“Well, I played the show and then the bar guy said he couldn’t pay is BUT they had free beer for us. And,” she burps and then continues, “I had to drink enough beer to make up for the cost of the show, right?”
“I admire your decision making skills.”
“c’mhere.” Clover pats the space on the floor next to her, “c’mhere and tell Clover what’s wrong.”
Reluctantly but obediently, Crimson scoots next to his sister. She lays her head in his lap, a familiar gesture—drunk Clover often uses her brother as a humanoid pillow.
“So tell me ‘bout it, lil brother,” She’s five minutes older, a fact that slips its way into many of their interactions and arguments. He pauses before answering.
“I saw someone I wanted to talk to, but I couldn’t.” His problems sound so stupid when they’re simplified like that.
“Why not?” She scrunches up her nose, making a confused face.
“I just couldn’t.”
“S’not that hard to talk to people.”
“Maybe not for you,” his words are acidic, “but I don’t exactly look like the friendly type.”
“True, true.” She pauses, “was it a girl?”
Crimson looks away from her. He doesn’t want to have this conversation. Relationships are easy for his sister, but he hasn’t had the best of luck. For once, Clover takes the hint and changes the subject.
“Remember when mom used to hold us like this?” Clover slurs.
“I don’t think mother ever even touched us.”
“Oh. I must be thinking of the nanny then.”
Clover passes out, her head rested on Crimson’s lap. They don’t really get along, but they’re in this together, thrown together against the world simply because they shared a uterus and a past. And as much as Crimson resents his sister, she grounds him. Her presence reminds him that yes, there is at least one person in the world who knows he exists. One person he can share his life with, even if most of it is obfuscated behind his poker face. One person who might be a little upset if he wasn’t around. Just a little.
“You should go to the café tomorrow,” Clover murmurs, making Crimson jump a little. Guess she wasn’t asleep. “She might be there again.”
Sometimes his sister just knows things.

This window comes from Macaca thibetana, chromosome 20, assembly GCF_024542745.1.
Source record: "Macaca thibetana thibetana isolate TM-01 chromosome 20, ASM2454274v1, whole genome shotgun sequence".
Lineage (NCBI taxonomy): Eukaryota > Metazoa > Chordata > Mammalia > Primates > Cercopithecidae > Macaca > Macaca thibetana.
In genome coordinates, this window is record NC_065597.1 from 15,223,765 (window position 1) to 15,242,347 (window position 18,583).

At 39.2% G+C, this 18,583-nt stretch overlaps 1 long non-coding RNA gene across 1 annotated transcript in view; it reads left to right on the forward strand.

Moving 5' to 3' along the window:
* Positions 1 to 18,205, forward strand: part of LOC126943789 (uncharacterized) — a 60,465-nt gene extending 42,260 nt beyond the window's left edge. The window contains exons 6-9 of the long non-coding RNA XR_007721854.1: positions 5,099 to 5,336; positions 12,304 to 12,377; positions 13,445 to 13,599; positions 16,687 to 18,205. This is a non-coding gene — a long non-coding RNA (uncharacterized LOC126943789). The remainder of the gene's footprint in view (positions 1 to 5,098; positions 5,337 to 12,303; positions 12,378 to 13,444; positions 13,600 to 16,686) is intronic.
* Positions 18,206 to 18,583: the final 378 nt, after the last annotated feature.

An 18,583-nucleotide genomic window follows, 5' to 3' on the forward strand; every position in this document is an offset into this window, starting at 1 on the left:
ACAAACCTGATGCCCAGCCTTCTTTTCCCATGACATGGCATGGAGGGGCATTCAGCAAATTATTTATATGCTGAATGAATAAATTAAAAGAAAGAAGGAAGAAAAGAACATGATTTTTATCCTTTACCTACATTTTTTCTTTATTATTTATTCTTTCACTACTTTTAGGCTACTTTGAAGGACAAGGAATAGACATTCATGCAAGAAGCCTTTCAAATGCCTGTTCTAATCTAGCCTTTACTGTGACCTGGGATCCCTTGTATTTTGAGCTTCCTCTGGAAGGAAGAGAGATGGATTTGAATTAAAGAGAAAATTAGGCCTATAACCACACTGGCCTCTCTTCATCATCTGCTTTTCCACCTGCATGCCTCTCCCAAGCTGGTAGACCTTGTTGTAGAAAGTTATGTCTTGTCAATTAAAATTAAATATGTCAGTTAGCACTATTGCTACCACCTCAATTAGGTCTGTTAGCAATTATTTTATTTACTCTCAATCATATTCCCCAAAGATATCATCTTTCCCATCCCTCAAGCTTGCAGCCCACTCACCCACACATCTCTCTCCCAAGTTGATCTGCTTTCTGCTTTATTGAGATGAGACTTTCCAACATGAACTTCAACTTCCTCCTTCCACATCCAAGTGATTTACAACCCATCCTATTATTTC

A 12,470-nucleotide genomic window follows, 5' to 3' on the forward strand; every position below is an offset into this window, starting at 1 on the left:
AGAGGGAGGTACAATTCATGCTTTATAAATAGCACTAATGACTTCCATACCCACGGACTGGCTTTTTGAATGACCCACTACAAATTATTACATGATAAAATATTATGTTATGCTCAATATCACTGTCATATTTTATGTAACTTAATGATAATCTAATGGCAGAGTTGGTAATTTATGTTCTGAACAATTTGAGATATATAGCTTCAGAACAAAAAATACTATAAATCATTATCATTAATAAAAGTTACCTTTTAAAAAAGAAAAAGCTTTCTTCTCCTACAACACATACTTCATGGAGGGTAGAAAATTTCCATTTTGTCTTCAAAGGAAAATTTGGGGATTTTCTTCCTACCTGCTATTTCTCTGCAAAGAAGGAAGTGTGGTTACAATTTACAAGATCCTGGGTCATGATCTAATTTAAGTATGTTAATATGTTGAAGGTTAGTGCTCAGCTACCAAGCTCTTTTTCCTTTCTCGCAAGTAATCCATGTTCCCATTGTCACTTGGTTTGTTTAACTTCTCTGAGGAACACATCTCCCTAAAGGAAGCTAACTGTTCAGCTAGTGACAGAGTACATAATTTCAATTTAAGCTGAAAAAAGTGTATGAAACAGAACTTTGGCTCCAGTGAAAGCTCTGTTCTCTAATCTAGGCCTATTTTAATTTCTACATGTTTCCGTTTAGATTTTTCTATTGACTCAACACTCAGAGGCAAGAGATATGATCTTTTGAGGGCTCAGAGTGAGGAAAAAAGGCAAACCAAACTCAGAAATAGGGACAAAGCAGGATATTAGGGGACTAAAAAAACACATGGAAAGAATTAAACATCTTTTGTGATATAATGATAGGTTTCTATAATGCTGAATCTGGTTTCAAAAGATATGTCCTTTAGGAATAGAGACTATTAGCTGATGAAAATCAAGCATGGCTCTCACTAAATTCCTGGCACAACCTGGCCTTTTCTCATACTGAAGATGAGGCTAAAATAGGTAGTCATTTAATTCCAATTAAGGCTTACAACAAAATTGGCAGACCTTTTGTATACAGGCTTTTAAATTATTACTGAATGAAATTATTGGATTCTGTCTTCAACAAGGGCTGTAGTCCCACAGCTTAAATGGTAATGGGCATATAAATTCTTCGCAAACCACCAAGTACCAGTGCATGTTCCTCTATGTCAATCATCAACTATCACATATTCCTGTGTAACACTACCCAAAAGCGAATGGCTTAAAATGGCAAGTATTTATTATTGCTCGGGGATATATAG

After the unsettling experience of the day before, Quentin suggests that Luna spend the evening at the café while he goes to practice. He know that she has a constant, ubiquitous fear that she’ll be murdered, and it’s heightened after being stalked by someone who is likely a complete loon. The base fear, though, probably stems from watching all of those true crime shows with her dad when she was a kid.
Oh, and the kidnapping and attempted murder Luna experienced as a teenager probably didn’t help, either.
Luna agrees that staying in a public place is best. Ultimately, it won’t be a sustainable plan but it makes her feel safe for now.
So she settles into one of the comfy sofas at Björn Café, book in hand and bubble tea within reach. She probably should be writing, but her second novel is on hold while she gathers inspiration. Possibly due to the weather, the café is mostly empty, save for the barista one familiar face.
Crimson has been hanging around the café all evening, initially half-heartedly based on his sister’s advice, then with serious hope that he can build up the courage.
Luna notices him, of course. He keeps passing her, back and forth, from the table he claimed in the corner to the barista. She can hear flimsy excuses from him as he addresses the barista: “Can I get some cream? I dropped my straw, may I have another? More napkins, please?” His voice is deep and scratchy, like an old recording on vinyl.
She should be scared that he’s following her. Really, she’s just annoyed that he is so loud. Every time he shuffles past her, she loses her place in her book. The last time he walks by, she peers over her book at him and sneers. He scurries away like a hurt puppy.
You’re being ridiculous, he thinks to himself as he drops himself into a stiff chair, for fuck’s sake, she knows you’re here! Just go talk to her. But, as always, he is crippled by indecision.
So crippled, he doesn’t notice her approaching.
He doesn’t feel her glaring.
He doesn’t hear her foot tap.
Finally, he snaps to. And there she is, doing the best she can to seem fierce. It’s a laughable attempt, really. She’s too delicate looking to really be imposing, and she doesn’t have the ferocity to be menacing.
“Who are you?” Her voice wavers, and his heart stops. He has so much he wants to say.
A memory returns to him.